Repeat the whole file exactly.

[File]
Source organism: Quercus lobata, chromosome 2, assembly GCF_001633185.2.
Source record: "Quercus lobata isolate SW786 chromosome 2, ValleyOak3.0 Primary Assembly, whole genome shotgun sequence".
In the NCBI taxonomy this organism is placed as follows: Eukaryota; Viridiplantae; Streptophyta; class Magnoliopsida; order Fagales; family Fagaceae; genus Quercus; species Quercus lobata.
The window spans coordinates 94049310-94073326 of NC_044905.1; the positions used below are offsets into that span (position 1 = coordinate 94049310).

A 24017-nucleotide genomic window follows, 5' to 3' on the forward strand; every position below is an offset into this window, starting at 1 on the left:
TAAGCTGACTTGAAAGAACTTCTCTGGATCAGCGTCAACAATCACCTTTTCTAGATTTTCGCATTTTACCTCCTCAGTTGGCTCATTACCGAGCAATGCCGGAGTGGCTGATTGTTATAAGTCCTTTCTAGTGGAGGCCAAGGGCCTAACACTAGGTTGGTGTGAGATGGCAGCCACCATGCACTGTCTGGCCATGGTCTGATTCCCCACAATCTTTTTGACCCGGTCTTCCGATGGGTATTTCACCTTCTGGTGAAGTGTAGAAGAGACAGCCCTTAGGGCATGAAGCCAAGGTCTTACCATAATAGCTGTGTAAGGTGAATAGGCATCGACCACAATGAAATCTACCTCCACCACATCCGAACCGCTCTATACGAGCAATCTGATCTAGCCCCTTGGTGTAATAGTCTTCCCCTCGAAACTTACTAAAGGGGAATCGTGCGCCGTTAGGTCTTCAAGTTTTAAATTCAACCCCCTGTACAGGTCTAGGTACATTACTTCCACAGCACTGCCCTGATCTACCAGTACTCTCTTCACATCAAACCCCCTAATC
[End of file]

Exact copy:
Source organism: Quercus lobata, chromosome 2, assembly GCF_001633185.2.
Source record: "Quercus lobata isolate SW786 chromosome 2, ValleyOak3.0 Primary Assembly, whole genome shotgun sequence".
In the NCBI taxonomy this organism is placed as follows: Eukaryota; Viridiplantae; Streptophyta; class Magnoliopsida; order Fagales; family Fagaceae; genus Quercus; species Quercus lobata.
The window spans coordinates 94049310-94073326 of NC_044905.1; the positions used below are offsets into that span (position 1 = coordinate 94049310).

A 24017-nucleotide genomic window follows, 5' to 3' on the forward strand; every position below is an offset into this window, starting at 1 on the left:
TAAGCTGACTTGAAAGAACTTCTCTGGATCAGCGTCAACAATCACCTTTTCTAGATTTTCGCATTTTACCTCCTCAGTTGGCTCATTACCGAGCAATGCCGGAGTGGCTGATTGTTATAAGTCCTTTCTAGTGGAGGCCAAGGGCCTAACACTAGGTTGGTGTGAGATGGCAGCCACCATGCACTGTCTGGCCATGGTCTGATTCCCCACAATCTTTTTGACCCGGTCTTCCGATGGGTATTTCACCTTCTGGTGAAGTGTAGAAGAGACAGCCCTTAGGGCATGAAGCCAAGGTCTTACCATAATAGCTGTGTAAGGTGAATAGGCATCGACCACAATGAAATCTACCTCCACCACATCCGAACCGCTCTATACGAGCAATCTGATCTAGCCCCTTGGTGTAATAGTCTTCCCCTCGAAACTTACTAAAGGGGAATCGTGCGCCGTTAGGTCTTCAAGTTTTAAATTCAACCCCCTGTACAGGTCTAGGTACATTACTTCCACAGCACTGCCCTGATCTACCAGTACTCTCTTCACATCAAACCCCCTAATC